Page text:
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FE's World Cup Starting Line Up

By James Hoey

Updated on Monday, 18 June, 2018

With the World Cup beginning last week, football fans will have been putting together their dream teams, made up of the top players participating in this year’s tournament. Inspired by this, FE’s research team has put together their dream team of funds based on the FE Invest Approved List. They’ve opted for an attacking 4-3-3 formation, consisting of a goalkeeper, four defenders, 3 midfielders and 3 attackers.

2018-06-12 12_48_09-Formation press release 3 (003) CL - Word
 

 

 

 

 

 

 

 

 

 

The team is based on funds from the FE Invest Approved List; a recommended list of funds covering all asset classes and sectors, selected using FE’s comprehensive suite of ratings and awards, coupled with in-depth qualitative research by our skilled team of analysts. The funds on the FE Invest Approved List have been scrutinised from all angles and represent the best funds, fund managers and investment houses in the industry.

Goalkeeper

  1. Blackrock Absolute Return Bond
  • Just as a goalkeeper’s job is to reduce the risk of conceding a goal, rather than bringing flair to the team, this fund is focussed on risk management rather than idea generation.
  • Investment approach gives flexibility to invest everywhere on bond markets, irrespective of their direction, but also to control and play with the risk.

Defence

  1. M&G Strategic Corporate Bond
  • The job of the defence is to manage the risk of conceding goals. This fund manages risk with minimal allocation to financials and cautious positioning.
  • The manager rotated the portfolio away from government bonds in 2009 and towards corporate debt, driving impressive performance relative to peers.
  • The manager has adapted the fund’s style in order to improve. 
  1. Fidelity Moneybuilder Income
  • The ability to play in different formations is key. This bond fund can do just that.
  • Buying bonds in overseas currencies allows the manager to maintain interest-rate risk while limiting exposure to the particular rates in this country.
  1. Allianz Gilt Yield
  • Manager makes good tactical shifts, which add value.
  • Like a defender, the manager is reasonably restricted in how active he can be.
  • The fund produces a return similar to that of the market, with the potential for the addition of a few per cent in added value per year.
  1. Janus Henderson Strategic Bond
  • Another highly versatile part of the team, the fund invests in UK, European and US debt, but does not take currency risks as a more attacking ‘player’ would.

Midfield

  1. Threadneedle UK Equity Income
  • This is a ‘box-to-box midfielder’ of funds, going from defence to attack.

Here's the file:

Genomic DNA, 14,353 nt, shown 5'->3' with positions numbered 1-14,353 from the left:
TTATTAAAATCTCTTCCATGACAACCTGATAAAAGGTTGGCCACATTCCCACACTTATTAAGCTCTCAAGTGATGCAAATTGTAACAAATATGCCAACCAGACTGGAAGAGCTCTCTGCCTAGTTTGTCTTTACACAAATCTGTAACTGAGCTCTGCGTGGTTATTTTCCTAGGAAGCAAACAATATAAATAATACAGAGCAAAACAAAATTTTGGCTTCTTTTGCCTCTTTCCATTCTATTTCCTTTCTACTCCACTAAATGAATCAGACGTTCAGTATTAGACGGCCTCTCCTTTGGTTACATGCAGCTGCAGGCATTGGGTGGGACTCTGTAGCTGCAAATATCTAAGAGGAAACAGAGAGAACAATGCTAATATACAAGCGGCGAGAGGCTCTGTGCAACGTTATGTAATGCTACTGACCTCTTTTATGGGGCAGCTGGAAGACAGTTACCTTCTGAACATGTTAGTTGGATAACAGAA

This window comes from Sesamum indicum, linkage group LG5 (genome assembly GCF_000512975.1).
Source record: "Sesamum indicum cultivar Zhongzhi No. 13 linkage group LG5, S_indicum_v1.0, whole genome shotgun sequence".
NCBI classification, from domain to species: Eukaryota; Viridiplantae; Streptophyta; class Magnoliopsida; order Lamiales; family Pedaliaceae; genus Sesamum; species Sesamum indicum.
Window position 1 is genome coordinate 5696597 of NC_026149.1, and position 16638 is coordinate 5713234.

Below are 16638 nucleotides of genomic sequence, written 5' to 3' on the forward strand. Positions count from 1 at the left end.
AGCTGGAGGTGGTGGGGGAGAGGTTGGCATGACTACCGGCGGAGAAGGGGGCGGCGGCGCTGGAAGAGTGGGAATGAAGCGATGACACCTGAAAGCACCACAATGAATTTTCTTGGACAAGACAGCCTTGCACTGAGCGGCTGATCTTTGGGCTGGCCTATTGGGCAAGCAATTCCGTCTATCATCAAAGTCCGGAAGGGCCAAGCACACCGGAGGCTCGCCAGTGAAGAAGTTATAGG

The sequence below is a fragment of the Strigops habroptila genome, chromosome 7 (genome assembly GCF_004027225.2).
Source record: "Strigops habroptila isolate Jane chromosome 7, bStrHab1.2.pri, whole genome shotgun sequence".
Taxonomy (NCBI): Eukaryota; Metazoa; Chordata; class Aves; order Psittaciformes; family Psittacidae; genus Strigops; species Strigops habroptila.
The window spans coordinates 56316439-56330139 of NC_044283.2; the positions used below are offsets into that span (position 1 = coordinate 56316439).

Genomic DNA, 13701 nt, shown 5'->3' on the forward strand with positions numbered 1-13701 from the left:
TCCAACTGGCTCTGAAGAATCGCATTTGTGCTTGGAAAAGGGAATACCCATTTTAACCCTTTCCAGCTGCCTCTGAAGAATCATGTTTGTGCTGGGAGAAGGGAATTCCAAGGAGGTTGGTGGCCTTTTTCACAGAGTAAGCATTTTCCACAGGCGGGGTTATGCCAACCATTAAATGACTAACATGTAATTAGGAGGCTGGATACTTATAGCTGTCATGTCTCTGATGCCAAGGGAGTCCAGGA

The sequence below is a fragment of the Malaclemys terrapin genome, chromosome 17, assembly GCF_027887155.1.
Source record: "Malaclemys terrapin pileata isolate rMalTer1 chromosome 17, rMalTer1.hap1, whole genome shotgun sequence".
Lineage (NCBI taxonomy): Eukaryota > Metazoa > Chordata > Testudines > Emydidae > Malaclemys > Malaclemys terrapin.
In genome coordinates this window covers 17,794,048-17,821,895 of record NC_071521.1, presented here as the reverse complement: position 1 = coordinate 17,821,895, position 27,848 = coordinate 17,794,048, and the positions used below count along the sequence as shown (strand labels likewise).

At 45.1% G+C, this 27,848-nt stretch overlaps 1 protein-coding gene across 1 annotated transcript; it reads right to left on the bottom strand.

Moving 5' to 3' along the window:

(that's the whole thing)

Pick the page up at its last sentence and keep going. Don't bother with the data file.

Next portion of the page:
• Defensive because the manager has managed to protect capital in market downturns and attacking because it has done better in rebound years, such as 2013.
  • The best footballers have something different that surprises the opposition. Colwell’s approach to equity income investing is unusual and differentiates this fund from peers.
  1. Franklin UK Managers’ Focus
  • Due to its unusual portfolio construction, the fund has always maintained a 50 per cent allocation to mid and small caps.
  • This helped it achieve out-performance in 2013, 2014 and the first half of 2015. The fund also benefited from its low exposure to the mining and oil sectors.
  • Stock picking has also been a consistent contributor to performance, as it was yet again in 2017.
  1. TB Evenlode Income
  • An experienced player with an excellent record beating both peers and the FTSE All Share benchmark in seven of the last eight years.
  • It also managed to protect investors’ capital, unlike its peers and benchmark. 
  • Performance mainly driven by stock picking.

Attack

  1. Baillie Gifford & Co Ltd Global Discovery
  • Much like a change in football tactics, a strategy change in May 2011 helped this fund achieve outperformance of the MSCI World Small Cap Index.
  • Despite a high level of risk, it has consistently beaten the market.
  1. TB Amati UK Smaller Companies
  • Has tended to outperform over the long run, usually being significantly ahead of the index on a three-year basis.
  • Relatively small size means the managers can buy the smallest stocks in their universe that have greater potential for out-performance.
  • They can buy and sell meaningful positions quicker, unlike larger funds, which are forced to become major shareholders in companies if their investment is to be meaningful.
  1. Fidelity Emerging Markets
  • The manager makes unpopular and contrarian calls and runs a portfolio very differently to his peers - the fund is likely to go through periods of significant out- and under-performance.
  • Invests based on consumer demand in emerging markets, particularly in the internet and electronics sectors.

For more information about the individual ‘players’, please contact the FE press team at James.Hoey@financialexpress.net.